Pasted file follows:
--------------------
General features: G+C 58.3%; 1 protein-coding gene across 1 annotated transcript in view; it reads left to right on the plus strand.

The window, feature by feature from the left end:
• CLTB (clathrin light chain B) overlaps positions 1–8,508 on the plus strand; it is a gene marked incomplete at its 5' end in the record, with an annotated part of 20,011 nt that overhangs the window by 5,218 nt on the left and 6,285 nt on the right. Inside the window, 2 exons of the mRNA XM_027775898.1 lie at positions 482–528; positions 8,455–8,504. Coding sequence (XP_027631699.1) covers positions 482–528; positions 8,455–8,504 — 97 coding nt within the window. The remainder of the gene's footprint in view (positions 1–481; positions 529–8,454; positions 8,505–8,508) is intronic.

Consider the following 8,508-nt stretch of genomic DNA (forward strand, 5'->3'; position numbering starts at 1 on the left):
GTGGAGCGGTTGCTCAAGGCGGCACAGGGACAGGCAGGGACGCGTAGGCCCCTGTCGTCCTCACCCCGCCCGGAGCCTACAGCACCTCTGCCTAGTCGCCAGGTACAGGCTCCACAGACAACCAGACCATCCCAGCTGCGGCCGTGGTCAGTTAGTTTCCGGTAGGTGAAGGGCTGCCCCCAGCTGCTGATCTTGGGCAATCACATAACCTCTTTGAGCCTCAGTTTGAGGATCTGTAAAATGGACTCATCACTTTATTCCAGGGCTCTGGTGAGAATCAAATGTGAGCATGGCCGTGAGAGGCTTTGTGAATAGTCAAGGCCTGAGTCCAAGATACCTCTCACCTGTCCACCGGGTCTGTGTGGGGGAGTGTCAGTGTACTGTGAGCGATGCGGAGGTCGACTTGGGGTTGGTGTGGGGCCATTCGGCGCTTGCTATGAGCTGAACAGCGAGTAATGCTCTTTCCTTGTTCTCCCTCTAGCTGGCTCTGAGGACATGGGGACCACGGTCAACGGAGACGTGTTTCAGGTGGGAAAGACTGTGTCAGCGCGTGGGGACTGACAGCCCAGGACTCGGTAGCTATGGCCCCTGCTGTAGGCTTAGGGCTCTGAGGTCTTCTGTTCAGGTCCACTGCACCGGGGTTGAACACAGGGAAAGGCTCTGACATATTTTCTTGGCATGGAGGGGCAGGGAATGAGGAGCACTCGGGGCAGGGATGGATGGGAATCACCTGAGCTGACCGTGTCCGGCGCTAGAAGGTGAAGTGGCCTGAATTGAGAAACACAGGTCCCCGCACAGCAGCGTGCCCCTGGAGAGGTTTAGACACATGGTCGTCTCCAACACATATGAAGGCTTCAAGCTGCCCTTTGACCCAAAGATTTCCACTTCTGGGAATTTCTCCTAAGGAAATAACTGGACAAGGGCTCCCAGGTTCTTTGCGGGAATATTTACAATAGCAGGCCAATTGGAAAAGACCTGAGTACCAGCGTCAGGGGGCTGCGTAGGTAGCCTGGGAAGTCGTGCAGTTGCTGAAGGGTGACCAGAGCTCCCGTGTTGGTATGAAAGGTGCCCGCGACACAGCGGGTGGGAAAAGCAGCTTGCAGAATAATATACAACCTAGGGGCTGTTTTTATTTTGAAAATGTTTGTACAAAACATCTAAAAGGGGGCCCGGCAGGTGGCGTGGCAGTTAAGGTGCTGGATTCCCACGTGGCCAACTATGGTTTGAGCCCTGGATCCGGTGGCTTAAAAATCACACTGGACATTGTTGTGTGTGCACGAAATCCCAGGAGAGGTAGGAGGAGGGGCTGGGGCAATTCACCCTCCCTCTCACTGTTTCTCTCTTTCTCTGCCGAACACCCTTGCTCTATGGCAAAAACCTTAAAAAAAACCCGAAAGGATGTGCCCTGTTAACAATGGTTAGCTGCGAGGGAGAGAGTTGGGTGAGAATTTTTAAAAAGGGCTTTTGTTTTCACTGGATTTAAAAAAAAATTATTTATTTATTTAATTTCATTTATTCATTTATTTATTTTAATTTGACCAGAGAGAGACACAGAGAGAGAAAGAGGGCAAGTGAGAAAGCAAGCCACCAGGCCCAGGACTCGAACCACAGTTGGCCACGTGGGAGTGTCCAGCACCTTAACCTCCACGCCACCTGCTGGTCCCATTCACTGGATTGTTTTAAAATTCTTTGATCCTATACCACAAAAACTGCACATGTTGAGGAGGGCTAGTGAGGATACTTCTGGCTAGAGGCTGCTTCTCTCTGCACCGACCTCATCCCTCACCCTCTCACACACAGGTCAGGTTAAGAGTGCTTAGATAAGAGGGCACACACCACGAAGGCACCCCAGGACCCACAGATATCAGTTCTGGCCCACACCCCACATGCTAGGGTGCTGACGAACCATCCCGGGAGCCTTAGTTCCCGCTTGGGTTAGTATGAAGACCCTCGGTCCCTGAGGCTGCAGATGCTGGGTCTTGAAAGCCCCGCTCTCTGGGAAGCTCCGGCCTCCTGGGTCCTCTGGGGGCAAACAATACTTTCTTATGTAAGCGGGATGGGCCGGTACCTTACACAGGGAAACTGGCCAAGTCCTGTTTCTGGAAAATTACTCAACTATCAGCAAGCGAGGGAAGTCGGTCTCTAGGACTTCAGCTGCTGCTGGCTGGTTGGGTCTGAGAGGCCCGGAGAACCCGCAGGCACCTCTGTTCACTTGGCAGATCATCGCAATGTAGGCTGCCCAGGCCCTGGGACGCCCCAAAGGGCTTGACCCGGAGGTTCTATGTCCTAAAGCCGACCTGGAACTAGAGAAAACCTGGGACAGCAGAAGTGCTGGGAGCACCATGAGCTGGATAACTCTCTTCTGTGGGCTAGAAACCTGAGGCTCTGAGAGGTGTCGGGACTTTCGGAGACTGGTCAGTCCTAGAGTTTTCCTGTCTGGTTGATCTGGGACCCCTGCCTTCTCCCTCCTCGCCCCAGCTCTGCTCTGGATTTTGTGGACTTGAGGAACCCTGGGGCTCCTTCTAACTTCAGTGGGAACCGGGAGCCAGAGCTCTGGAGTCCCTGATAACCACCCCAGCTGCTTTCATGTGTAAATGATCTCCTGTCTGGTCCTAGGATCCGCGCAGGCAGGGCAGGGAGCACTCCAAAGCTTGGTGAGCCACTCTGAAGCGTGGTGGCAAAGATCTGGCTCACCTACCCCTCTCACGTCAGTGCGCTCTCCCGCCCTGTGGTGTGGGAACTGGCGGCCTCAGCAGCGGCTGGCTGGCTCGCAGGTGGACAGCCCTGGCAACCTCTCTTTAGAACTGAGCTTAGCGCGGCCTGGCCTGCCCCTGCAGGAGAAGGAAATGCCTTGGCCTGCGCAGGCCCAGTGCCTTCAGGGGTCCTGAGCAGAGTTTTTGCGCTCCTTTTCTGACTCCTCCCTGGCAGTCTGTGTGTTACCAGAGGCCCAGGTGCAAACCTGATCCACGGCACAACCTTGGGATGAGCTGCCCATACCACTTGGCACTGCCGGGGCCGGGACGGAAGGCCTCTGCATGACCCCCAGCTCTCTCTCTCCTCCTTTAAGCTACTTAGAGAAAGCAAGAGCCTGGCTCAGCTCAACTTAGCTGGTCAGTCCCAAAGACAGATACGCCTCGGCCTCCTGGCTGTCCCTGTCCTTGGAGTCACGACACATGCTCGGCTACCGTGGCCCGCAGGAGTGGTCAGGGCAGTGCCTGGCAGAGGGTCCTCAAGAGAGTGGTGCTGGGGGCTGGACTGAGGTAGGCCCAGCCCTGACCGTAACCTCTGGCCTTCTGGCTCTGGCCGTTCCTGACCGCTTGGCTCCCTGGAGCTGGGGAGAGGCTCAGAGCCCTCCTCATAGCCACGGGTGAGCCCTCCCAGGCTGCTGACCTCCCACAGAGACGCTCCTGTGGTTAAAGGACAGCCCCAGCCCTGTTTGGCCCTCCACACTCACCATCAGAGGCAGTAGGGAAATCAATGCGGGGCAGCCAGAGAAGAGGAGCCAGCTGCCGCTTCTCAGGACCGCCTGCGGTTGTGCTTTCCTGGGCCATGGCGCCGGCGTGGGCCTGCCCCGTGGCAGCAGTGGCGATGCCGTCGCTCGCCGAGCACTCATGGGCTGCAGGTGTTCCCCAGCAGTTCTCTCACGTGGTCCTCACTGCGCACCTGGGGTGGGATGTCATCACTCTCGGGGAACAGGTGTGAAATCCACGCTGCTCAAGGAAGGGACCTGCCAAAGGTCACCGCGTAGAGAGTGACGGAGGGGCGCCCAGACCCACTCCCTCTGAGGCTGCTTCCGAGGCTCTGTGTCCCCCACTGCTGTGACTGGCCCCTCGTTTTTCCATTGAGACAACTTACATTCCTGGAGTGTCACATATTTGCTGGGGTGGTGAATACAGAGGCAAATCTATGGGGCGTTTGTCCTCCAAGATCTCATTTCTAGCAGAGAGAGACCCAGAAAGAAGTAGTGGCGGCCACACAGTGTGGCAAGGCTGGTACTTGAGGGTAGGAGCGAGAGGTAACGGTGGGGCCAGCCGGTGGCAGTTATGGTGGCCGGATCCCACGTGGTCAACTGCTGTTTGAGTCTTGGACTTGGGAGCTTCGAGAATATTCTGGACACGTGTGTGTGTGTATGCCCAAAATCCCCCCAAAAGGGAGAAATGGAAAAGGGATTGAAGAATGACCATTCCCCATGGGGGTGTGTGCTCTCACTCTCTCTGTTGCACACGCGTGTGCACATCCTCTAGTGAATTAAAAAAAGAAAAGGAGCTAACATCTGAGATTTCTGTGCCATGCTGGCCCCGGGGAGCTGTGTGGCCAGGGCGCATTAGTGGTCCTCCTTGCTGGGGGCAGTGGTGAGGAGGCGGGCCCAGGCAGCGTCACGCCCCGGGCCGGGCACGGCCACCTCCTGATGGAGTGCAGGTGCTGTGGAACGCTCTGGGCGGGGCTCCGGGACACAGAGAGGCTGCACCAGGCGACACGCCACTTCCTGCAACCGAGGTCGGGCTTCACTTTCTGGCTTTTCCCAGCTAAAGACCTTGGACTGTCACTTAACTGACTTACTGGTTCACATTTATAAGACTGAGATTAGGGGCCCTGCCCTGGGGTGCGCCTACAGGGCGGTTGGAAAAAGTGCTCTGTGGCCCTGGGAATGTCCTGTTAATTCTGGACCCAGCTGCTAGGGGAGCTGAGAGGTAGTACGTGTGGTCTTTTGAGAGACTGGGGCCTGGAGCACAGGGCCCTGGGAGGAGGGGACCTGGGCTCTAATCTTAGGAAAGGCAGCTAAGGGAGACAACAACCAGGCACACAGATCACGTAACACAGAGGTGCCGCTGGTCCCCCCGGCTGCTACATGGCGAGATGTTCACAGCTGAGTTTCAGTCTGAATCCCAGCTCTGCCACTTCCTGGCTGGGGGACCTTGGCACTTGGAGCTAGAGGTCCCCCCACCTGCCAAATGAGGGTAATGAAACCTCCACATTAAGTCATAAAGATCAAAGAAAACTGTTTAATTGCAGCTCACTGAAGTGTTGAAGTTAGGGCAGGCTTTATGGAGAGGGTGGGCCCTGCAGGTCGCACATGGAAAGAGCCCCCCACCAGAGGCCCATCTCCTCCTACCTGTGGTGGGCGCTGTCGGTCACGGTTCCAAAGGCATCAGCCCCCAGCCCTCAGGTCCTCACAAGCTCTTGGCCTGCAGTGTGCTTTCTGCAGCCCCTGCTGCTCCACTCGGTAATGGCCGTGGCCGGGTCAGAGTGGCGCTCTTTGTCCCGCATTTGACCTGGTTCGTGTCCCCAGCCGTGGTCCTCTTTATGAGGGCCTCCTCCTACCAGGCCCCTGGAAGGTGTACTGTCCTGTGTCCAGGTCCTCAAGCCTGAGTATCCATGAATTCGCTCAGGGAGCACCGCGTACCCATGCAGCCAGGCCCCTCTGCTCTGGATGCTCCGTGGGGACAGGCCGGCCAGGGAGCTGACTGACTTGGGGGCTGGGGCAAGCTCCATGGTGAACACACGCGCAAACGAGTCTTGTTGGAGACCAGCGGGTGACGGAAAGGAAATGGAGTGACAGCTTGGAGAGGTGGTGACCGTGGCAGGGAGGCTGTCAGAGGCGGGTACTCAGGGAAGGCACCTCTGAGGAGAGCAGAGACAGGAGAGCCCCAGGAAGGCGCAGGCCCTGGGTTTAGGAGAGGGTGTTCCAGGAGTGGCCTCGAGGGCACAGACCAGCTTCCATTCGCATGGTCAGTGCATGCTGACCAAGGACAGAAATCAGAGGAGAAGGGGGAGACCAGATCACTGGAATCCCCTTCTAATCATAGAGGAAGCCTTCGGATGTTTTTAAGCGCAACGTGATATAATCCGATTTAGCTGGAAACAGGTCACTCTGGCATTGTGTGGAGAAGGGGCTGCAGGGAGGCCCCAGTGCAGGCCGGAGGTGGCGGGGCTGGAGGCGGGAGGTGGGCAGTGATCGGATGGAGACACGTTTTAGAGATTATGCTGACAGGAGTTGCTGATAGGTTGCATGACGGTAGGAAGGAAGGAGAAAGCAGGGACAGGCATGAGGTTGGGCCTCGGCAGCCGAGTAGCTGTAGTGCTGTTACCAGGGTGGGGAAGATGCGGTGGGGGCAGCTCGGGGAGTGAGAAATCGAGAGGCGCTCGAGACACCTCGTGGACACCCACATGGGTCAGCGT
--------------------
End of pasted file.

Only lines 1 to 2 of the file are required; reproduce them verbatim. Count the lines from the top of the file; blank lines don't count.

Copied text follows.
General features: G+C 58.3%; 1 protein-coding gene across 1 annotated transcript in view; it reads left to right on the plus strand.

The window, feature by feature from the left end: